Meier-Ploeger, A., I. Kjer and K.-H. Simon (1996), Nutrition and Climate: the Influence of Food Processing, Transportation and Food Habits on the Atmosphere”, in KristensenN.H. and H. Høgh-Jensen (eds), Fundamentals of Organic Agriculture. Proceedings of the 11th IFOAM International Scientific Conference, Volume 2, Copenhagen, Denmark, 11-15 August, pp. 208‑216.

Michelsen, J., U. Hamm, E. Wynen and E. Roth (2000), “The European Market for Organic Products: Growth and Development”, report commissioned by the European Commission, University of Hohenheim, Stuttgart, Germany.

Offermann, F. and H. Nieberg (2000), “Economic Performance of Organic Farms in Europe”, in Organic Farming in Europe: Economics and Policy, Volume 5, University of Hohenheim, Stuttgart, Germany.

Pimentel, D., H. Acquay, M. Biltonen, P. Rice, M. Silva, J. Nelson, V. Lipner, S. Giordano, A. Horowitz and M. D’Amore (1993), “Assessment of environmental and economic impacts of pesticide use” in D. Pimentel and H. Lehman (eds), The Pesticide Question: Environment, Economics and Ethics, Chapman and Hall, New York, United States of America, pp. 47-84.

Redman, M. (1996), Industrial Agriculture: Counting the Costs, Soil Association, United Kingdom.

Schou, J. and J. Streibig (1999), “Pesticide taxes in Scandinavia”, Pesticide Outlook, December, pp. 227-229.

Soil Association (2002), “Response to NFU survey of organic farmers”, Press Statement, 25 July: .

Stolze, M., A. Piorr, A. Haring and S. Dabbert (2000), “The Environmental Impacts of Organic Farming in Europe”, in Organic Farming in Europe: Economics and Policy, Volume 6, University of Hohenheim, Stuttgart, Germany.

Twarog, S. and R. Vossenaar (2002), Obstacles facing developing country exports of organic products to developed country markets in IFOAM, International Harmonisation and Equivalence in Organic Agriculture, Conference on Organic Guarantee Systems held by IFOAM in co-operation with FAO and UNCTAD, February, Nuremberg, Germany.

UNCTAD (2003), Strengthening Research and Policy-making Capacity on Trade and Environment in Developing Countries, Geneva.

Vanzetti, D. and E. Wynen (2002), “Does it make sense to buy locally produced organic products?” in Hall, D. and J. Moffitt (eds) Economics of Pesticides, Sustainable Food Production and Organic Food Markets, Elsevier, pp. 195-208:

Wynen, E. (1992), “Conversion to Organic Agriculture in Australia: Problems and Possibilities in the Cereal-Livestock Industry”, report funded by the Rural Industries Research and Development Corporation, National Association for Sustainable Agriculture, Australia. A summary can be found at:

Wynen, E. (1998), Organic Agriculture in Denmark – Economic Implications of a Widespread Change, Danish Institute of Agricultural and Fisheries Economics, Report No. 99, Copenhagen, Denmark.

Wynen, E. (2000), “Bio-dynamic and conventional irrigated dairy farming in Australia: an economic analysis”, Agribusiness Perspectives, Paper 50:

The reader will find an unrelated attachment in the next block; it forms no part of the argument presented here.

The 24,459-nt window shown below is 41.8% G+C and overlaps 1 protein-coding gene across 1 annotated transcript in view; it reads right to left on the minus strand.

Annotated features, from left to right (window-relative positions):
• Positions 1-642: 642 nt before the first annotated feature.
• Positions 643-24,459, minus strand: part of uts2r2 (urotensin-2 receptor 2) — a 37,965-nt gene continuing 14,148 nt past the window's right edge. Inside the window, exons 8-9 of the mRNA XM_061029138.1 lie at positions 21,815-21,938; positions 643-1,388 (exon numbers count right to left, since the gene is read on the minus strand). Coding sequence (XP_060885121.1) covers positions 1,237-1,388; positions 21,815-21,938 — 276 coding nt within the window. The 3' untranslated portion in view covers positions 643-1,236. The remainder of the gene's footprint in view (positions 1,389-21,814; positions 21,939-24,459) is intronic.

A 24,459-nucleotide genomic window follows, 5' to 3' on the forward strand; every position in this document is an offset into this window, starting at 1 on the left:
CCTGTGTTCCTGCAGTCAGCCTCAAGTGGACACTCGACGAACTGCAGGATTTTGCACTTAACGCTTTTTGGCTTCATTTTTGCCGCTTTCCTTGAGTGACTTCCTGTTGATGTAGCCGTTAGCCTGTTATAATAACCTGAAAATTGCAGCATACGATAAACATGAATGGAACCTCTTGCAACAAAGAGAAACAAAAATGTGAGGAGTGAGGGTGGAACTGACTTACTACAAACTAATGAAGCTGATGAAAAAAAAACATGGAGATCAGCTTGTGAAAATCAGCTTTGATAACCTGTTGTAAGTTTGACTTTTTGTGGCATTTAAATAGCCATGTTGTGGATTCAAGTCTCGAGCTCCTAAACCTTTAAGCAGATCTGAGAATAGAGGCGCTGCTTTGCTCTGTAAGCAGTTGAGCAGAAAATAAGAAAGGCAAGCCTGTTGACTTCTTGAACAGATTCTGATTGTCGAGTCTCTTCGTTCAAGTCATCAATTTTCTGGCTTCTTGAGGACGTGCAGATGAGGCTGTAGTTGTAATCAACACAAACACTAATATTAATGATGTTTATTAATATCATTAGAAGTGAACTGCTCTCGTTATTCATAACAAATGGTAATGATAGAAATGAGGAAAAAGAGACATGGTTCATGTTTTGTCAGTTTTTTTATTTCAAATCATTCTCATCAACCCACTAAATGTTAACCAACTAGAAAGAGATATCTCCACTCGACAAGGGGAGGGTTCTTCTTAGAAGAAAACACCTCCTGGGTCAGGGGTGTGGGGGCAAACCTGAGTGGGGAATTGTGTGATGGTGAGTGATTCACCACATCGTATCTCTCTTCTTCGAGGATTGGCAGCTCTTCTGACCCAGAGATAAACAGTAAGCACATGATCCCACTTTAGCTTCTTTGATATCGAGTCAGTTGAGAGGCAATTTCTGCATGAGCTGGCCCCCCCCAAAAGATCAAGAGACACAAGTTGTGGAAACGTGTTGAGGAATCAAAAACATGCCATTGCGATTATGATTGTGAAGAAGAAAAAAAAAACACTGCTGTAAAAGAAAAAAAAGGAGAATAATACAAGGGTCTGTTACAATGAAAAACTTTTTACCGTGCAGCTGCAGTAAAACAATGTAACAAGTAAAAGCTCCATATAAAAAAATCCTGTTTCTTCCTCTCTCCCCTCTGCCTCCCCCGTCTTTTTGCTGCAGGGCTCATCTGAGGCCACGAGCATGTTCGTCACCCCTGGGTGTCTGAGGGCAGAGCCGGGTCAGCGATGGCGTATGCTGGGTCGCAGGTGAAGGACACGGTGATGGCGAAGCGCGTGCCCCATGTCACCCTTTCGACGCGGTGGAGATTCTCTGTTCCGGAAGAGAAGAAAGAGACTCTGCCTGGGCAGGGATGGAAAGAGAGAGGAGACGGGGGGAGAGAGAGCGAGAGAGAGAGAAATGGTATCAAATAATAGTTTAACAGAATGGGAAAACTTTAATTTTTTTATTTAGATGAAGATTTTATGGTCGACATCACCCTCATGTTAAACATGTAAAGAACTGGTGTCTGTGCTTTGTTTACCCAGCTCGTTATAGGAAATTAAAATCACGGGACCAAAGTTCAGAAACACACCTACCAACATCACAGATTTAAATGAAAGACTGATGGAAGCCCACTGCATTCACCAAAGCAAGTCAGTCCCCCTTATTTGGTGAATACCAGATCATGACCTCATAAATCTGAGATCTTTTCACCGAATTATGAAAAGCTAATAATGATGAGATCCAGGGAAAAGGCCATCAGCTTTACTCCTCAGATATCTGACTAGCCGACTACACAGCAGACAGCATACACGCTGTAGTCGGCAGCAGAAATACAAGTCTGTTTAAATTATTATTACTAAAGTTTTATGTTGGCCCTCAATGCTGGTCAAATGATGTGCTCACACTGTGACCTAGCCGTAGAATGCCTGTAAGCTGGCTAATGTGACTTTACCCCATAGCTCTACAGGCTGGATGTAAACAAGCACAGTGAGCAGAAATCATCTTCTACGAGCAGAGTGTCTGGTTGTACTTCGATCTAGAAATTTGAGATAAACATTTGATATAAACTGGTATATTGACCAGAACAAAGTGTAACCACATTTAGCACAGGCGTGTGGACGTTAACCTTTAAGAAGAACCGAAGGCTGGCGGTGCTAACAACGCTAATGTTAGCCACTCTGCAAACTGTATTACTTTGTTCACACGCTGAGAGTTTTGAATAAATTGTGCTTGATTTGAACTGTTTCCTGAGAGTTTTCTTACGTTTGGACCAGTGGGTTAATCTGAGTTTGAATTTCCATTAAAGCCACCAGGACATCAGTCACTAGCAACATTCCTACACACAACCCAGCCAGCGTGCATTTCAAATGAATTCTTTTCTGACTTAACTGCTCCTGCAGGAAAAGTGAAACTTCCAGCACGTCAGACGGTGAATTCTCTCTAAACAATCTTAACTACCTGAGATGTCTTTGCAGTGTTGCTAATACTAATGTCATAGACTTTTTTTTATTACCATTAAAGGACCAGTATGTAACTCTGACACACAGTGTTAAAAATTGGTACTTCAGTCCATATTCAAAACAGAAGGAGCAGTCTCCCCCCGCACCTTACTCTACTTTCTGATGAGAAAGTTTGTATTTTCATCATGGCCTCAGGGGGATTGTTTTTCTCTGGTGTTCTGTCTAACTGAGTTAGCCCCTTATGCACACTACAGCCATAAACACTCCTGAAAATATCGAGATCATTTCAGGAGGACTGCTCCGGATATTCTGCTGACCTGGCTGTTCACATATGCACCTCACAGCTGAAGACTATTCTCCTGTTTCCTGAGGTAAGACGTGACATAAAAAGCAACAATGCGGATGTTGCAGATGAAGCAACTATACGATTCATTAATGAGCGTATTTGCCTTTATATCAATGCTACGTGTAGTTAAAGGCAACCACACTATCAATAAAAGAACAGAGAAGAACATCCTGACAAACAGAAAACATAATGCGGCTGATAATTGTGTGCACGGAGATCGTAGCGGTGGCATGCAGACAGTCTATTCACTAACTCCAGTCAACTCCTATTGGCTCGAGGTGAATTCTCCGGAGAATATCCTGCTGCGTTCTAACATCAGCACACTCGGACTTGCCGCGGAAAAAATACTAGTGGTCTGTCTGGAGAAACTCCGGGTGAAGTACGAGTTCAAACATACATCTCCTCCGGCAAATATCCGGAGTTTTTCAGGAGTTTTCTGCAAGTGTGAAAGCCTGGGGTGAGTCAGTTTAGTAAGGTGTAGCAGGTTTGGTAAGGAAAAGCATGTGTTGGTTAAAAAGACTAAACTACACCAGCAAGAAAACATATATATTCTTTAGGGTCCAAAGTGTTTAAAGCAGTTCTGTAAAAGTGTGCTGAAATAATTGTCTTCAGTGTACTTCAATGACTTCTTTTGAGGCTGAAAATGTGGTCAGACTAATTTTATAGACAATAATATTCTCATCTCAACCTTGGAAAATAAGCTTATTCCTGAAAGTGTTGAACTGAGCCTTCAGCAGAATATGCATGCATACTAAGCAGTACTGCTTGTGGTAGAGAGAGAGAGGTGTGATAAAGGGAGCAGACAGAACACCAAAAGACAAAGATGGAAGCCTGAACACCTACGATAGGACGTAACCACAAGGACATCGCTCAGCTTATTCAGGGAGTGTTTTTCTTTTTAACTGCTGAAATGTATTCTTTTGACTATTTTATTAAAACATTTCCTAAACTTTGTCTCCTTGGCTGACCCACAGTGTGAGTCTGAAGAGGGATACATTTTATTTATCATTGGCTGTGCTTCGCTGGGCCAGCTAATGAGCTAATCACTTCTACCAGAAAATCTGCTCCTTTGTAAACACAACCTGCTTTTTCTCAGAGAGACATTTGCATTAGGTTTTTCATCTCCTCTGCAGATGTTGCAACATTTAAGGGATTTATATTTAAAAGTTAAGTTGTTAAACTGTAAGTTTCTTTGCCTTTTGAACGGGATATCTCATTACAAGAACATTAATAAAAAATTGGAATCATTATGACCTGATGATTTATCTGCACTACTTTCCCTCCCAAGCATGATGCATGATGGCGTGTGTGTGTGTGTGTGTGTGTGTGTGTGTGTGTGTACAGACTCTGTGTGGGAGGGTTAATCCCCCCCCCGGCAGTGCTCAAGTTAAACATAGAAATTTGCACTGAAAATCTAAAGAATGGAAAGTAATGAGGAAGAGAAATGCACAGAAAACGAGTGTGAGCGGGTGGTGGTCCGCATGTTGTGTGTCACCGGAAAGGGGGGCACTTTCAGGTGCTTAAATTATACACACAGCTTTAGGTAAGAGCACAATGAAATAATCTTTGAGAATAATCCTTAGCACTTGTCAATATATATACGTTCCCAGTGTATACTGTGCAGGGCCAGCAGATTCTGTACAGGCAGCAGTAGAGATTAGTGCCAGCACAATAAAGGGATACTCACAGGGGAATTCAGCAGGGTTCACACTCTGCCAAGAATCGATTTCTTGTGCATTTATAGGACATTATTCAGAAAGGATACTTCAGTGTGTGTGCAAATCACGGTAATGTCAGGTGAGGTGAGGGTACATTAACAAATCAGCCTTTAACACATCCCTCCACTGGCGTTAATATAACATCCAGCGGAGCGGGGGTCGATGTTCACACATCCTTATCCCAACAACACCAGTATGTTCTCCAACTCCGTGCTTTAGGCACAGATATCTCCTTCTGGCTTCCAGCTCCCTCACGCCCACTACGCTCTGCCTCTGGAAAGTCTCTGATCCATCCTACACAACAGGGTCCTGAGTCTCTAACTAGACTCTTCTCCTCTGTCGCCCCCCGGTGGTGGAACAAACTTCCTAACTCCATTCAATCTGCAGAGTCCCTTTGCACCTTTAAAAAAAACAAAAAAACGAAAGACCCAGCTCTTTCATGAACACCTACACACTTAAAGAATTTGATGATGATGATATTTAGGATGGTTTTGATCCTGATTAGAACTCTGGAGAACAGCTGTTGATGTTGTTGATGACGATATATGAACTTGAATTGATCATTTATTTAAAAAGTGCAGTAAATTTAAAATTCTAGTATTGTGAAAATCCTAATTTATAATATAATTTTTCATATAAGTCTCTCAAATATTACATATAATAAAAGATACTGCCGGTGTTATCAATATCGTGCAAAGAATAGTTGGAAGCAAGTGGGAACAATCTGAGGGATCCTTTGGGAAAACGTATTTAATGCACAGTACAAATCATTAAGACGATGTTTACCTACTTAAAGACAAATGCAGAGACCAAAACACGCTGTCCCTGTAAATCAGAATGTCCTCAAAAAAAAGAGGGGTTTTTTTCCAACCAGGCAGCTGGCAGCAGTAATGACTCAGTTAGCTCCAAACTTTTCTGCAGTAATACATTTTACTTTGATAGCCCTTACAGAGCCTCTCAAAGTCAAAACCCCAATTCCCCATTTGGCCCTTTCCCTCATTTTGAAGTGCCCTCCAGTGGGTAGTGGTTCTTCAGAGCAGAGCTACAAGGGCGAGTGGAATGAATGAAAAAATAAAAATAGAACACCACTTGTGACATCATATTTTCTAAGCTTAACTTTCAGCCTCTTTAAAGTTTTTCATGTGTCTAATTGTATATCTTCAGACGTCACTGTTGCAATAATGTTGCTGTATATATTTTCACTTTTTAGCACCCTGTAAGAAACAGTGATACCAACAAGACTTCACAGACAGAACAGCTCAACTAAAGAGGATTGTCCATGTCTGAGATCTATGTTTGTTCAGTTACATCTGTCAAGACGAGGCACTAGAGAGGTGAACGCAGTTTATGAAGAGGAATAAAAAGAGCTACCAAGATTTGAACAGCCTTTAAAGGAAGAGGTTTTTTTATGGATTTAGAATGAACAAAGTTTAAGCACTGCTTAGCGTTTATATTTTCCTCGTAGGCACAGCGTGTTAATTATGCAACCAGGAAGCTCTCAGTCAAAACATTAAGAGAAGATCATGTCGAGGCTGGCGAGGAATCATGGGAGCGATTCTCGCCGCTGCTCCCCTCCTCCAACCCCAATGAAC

Wynen, E. (2001), “The economics of organic cereal-livestock farming in Australia revisited”, proceedings of the RIRDC Inaugural Conference on Organic Agriculture, Sydney, Australia, 27-28 August:

Wynen, E. (2003), “Organic farming in Australia: Research levies and expenditure”. Report for the Rural Industries Research and Development Corporation, Canberra, Australia: .

Wynen, E. and D. Vanzetti (2000), “Research in organic agriculture - Assessment and future directions” in David, C., G. Allard and J. Henning (eds), Organic Agriculture Faces its Development: the Future Issues. 12èmes Entretiens Jacques Cartier ISARA — Université LAVAL-INRA: .


[1].                 FAO (1998): “Due to slow mineralization of nitrogen under cool growing-conditions, crops on organic farms have a shortage of nitrogen early in the season. However, in countries where low soil temperature is not a limiting growth factor, as in many developing countries, this factor should not prove significant.

[2].                 See, for example, work carried out by Pimentel et al. (1993); FAO (1996); Redman (1996); Stolze, et al. (2000).

[3].                 See also Lipson (1997).

[4].                 Luanne Lohr, Associate Professor Agricultural and Applied Economics, University of Georgia, Athens, personal communications (August 2002), and Lohr (2001).

[5].                 “The AQIS organic program will directly cost the Australian organic and biodynamic industry A$84,500 (approx. US$46,500) for the 2002-03 financial year. This sum is divided into seven certifying bodies…and I assume is then passed onto approx 1 700 clients Australia wide.” Ian Lyall, Food Program, AQIS, personal communications, August 2002.

[6].                 In general, the government tops up farmers’ research levies. If this is added to the levies on organic farmers, the total amounts to USD 360 000.

[7].                          See, for example, Krell (1998); FAO (2000); Lipson (1997); Lockeretz (2000); and Wynen and Vanzetti (2000).

[8].                 See, for example, Wynen and Vanzetti (2000), and Lampkin et al. (1999).

[9].                 Lampkin et al. (1999).

[10].               There are countries where a large part of the organic production is sold in the conventional market. For example in Australia, 72% of all organic wheat is sold as organic, half of the organic milk, one-third of the beef, and only 10% of the mutton and wool. The rest of the production of these products is sold in the conventional market (Wynen, forthcoming). Michelsen et al. (2000) mentioned that, in the Czech Republic “…only few organic products were reported sold as organic and price premiums were not obtained for most products”. Also, in India, a large part of the organically-grown produce is sold on the conventional market (Jha, forthcoming).

[11].               See IFOAM (2002).

[12].               See IFOAM’s website: under “Variations in Standards”.

[13].               Argentina, Australia, the Czech Republic, Israel, Hungary, New Zealand and Switzerland.

[14].               See press release by the Soil Association, United Kingdom, 8 July 2002, “New Partnership Launched to Promote Local Food”: